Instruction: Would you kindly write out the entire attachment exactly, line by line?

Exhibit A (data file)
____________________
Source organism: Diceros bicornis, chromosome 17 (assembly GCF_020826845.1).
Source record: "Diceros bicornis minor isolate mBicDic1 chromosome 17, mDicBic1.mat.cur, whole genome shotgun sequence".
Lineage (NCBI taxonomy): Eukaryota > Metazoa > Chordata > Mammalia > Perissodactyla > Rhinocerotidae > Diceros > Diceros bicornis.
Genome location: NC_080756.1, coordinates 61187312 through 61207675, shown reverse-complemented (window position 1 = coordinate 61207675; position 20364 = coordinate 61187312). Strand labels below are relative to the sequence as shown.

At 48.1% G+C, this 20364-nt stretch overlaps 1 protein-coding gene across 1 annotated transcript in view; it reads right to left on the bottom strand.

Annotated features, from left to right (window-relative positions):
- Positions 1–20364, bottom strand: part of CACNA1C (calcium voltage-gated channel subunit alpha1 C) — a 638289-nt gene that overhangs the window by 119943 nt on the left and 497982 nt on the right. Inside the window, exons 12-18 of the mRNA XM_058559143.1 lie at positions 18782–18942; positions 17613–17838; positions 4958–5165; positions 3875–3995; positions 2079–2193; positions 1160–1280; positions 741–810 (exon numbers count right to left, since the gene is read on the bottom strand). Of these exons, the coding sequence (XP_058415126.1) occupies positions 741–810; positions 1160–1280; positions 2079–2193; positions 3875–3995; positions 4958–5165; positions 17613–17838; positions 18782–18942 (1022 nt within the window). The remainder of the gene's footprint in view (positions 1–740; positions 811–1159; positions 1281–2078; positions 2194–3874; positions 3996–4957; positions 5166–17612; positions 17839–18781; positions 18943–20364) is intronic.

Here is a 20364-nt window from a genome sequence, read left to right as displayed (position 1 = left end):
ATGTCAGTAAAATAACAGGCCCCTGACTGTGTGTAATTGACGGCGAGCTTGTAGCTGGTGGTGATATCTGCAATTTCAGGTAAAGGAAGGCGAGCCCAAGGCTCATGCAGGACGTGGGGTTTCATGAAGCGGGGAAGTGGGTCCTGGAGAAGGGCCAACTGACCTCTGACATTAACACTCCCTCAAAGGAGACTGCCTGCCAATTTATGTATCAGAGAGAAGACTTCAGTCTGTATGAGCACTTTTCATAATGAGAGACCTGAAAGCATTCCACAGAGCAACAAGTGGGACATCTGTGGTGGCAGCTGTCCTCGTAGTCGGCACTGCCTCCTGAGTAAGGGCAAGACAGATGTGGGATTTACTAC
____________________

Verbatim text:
Source organism: Diceros bicornis, chromosome 17 (assembly GCF_020826845.1).
Source record: "Diceros bicornis minor isolate mBicDic1 chromosome 17, mDicBic1.mat.cur, whole genome shotgun sequence".
Lineage (NCBI taxonomy): Eukaryota > Metazoa > Chordata > Mammalia > Perissodactyla > Rhinocerotidae > Diceros > Diceros bicornis.
Genome location: NC_080756.1, coordinates 61187312 through 61207675, shown reverse-complemented (window position 1 = coordinate 61207675; position 20364 = coordinate 61187312). Strand labels below are relative to the sequence as shown.

At 48.1% G+C, this 20364-nt stretch overlaps 1 protein-coding gene across 1 annotated transcript in view; it reads right to left on the bottom strand.

Annotated features, from left to right (window-relative positions):
- Positions 1–20364, bottom strand: part of CACNA1C (calcium voltage-gated channel subunit alpha1 C) — a 638289-nt gene that overhangs the window by 119943 nt on the left and 497982 nt on the right. Inside the window, exons 12-18 of the mRNA XM_058559143.1 lie at positions 18782–18942; positions 17613–17838; positions 4958–5165; positions 3875–3995; positions 2079–2193; positions 1160–1280; positions 741–810 (exon numbers count right to left, since the gene is read on the bottom strand). Of these exons, the coding sequence (XP_058415126.1) occupies positions 741–810; positions 1160–1280; positions 2079–2193; positions 3875–3995; positions 4958–5165; positions 17613–17838; positions 18782–18942 (1022 nt within the window). The remainder of the gene's footprint in view (positions 1–740; positions 811–1159; positions 1281–2078; positions 2194–3874; positions 3996–4957; positions 5166–17612; positions 17839–18781; positions 18943–20364) is intronic.

Here is a 20364-nt window from a genome sequence, read left to right as displayed (position 1 = left end):
ATGTCAGTAAAATAACAGGCCCCTGACTGTGTGTAATTGACGGCGAGCTTGTAGCTGGTGGTGATATCTGCAATTTCAGGTAAAGGAAGGCGAGCCCAAGGCTCATGCAGGACGTGGGGTTTCATGAAGCGGGGAAGTGGGTCCTGGAGAAGGGCCAACTGACCTCTGACATTAACACTCCCTCAAAGGAGACTGCCTGCCAATTTATGTATCAGAGAGAAGACTTCAGTCTGTATGAGCACTTTTCATAATGAGAGACCTGAAAGCATTCCACAGAGCAACAAGTGGGACATCTGTGGTGGCAGCTGTCCTCGTAGTCGGCACTGCCTCCTGAGTAAGGGCAAGACAGATGTGGGATTTACTAC